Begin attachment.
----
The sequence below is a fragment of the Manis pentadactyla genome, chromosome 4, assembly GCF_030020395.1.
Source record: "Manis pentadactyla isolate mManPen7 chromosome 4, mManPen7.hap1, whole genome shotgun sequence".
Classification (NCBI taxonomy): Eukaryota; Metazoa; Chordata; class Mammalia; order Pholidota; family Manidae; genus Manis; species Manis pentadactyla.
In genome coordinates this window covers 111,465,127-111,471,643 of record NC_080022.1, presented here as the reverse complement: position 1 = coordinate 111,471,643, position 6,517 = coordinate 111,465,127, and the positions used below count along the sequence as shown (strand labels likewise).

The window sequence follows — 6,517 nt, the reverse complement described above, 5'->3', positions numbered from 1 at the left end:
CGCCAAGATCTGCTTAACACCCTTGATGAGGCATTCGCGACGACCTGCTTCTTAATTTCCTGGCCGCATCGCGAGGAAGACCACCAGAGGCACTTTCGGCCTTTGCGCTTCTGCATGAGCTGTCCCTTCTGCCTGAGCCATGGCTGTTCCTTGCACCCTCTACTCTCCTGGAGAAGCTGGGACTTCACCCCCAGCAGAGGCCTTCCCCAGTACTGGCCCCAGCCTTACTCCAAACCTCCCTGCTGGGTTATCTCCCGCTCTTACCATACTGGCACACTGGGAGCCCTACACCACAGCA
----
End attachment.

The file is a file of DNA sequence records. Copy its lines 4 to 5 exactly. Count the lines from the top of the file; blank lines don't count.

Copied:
In genome coordinates this window covers 111,465,127-111,471,643 of record NC_080022.1, presented here as the reverse complement: position 1 = coordinate 111,471,643, position 6,517 = coordinate 111,465,127, and the positions used below count along the sequence as shown (strand labels likewise).

The window sequence follows — 6,517 nt, the reverse complement described above, 5'->3', positions numbered from 1 at the left end: